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Given $\tau$ in the upper half plane, define the normalized real-analytic Eisenstein series by $$ E(\tau, s) = \frac{1}{2} \sum_{(m,n)}' \frac{y^s}{|m\tau + n|^{2s}} $$ It is initially defined for $\text{Re} (s) > 1$, but then analytically continued to the whole plane, except for a simple pole at $s=1$.

What are some known special values of this function? The only known values I have seen on the internet are $E(i, s) = 4 \zeta(s) \beta(s)$. I am especially interested in $E(\tau, 0)$ for any other values of $\tau$.

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    $\begingroup$ For fixed $\tau$ in the upper half-plane, the function $s\to E_s(\tau)$ is also called an Epstein zeta function, easily google-able. The sum of these values over $\tau$ running through Heegner points for a given negative fundamental discriminant produces $\zeta_k(s)/\zeta(2s)$, where $k$ is the corresponding complex quadratic field extension of $\mathbb Q$. This was known to Hecke. Other linear combinations of special values at Heegner points produce ideal-class characters of those fields. Values at "generic" $\tau$ seem to be much less well-understood. $\endgroup$ – paul garrett Jul 28 '16 at 22:33
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    $\begingroup$ ... and the idea of "periods of Eisenstein series" is a well-established thing, going back to Hecke and Maass, and more examples in recent years. Erez Lapid and various of his collaborators have done many examples. Rankin-Selberg integral expressions for various L-functions can be considered examples of such periods. In this vein, Deligne's Corvallis (1977, AMS 1979) piece about special values is relevant. But/and what is the question? $\endgroup$ – paul garrett Jul 28 '16 at 22:52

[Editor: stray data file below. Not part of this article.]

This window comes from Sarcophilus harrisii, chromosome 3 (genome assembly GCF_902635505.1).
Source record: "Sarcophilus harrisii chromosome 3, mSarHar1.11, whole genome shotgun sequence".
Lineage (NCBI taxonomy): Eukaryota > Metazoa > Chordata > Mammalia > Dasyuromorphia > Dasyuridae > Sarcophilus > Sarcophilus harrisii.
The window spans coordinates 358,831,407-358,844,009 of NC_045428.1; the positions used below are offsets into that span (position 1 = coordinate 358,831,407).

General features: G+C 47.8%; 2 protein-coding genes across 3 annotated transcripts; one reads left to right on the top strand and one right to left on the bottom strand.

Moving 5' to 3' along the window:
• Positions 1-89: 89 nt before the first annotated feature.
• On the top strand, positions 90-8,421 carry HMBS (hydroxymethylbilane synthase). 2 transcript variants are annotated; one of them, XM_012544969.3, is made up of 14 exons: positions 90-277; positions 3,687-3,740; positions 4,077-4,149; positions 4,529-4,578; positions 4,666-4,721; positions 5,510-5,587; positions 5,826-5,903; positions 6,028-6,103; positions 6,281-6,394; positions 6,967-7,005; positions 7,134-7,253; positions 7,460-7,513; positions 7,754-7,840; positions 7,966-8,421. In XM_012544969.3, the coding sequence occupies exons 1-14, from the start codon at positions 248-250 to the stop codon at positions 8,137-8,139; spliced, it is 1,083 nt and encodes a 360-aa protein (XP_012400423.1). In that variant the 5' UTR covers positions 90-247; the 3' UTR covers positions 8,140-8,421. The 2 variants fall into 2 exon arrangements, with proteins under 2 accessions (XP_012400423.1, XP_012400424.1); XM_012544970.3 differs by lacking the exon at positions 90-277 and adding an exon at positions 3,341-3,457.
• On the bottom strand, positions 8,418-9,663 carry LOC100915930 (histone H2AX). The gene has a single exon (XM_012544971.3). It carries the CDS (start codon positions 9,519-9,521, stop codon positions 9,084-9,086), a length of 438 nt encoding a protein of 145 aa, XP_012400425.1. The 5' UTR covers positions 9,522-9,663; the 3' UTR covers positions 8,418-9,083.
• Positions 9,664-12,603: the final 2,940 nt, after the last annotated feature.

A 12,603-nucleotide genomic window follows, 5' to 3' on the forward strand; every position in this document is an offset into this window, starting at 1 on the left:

• $\begingroup$ Ok, that's interesting, thanks. But nevertheless, my question still isn't answered. I would like to know a list of known special values of $E(\tau, 0)$ for certain $\tau$. Or any special values whatsoever, for arbitrary $s$. You have talked about linear combinations, not values at specific points. $\endgroup$ – Bruce Bartlett Jul 29 '16 at 7:15
  • $\begingroup$ To give one example, the residues of the Eisenstein series appear in the computation of the fundamental domain of $G/\Gamma$ done by Langlands. $\endgroup$ – Asaf Jul 29 '16 at 7:56
  • $\begingroup$ The more natural objects are suitable linear combinations (over Heegner points) giving special values of ideal-class group L-functions, from which the individual values can be recovered by linear algebra. Values at $s=0$ are residues at $s=1$, which are non-zero only for the trivial ideal-class character. For general points $\tau$, but at $s=0$ or $s=1$, over $\mathbb Q$ we have the Kronecker limit formula. $\endgroup$ – paul garrett Jul 29 '16 at 12:46
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Combining paul garret's comments (see also his wonderful notes, Standard compact periods for Eisenstein series) with the class number formula, the functional equation of the Dedekind zeta function and the fact that $\zeta(0)=-1/2$, we get:

$$E(\tau,0)=\frac{\zeta^*_K(0)}{\zeta(0)}=\frac{2h_KR_K}{w_K}$$

where $h_K$ is the class number, $R_K$ the regulator and $w_K$ the order of the group of roots of unity of $K=\mathbb{Q(\tau)}$.

From here it should be very tractable computation for any reasonable $\tau$.

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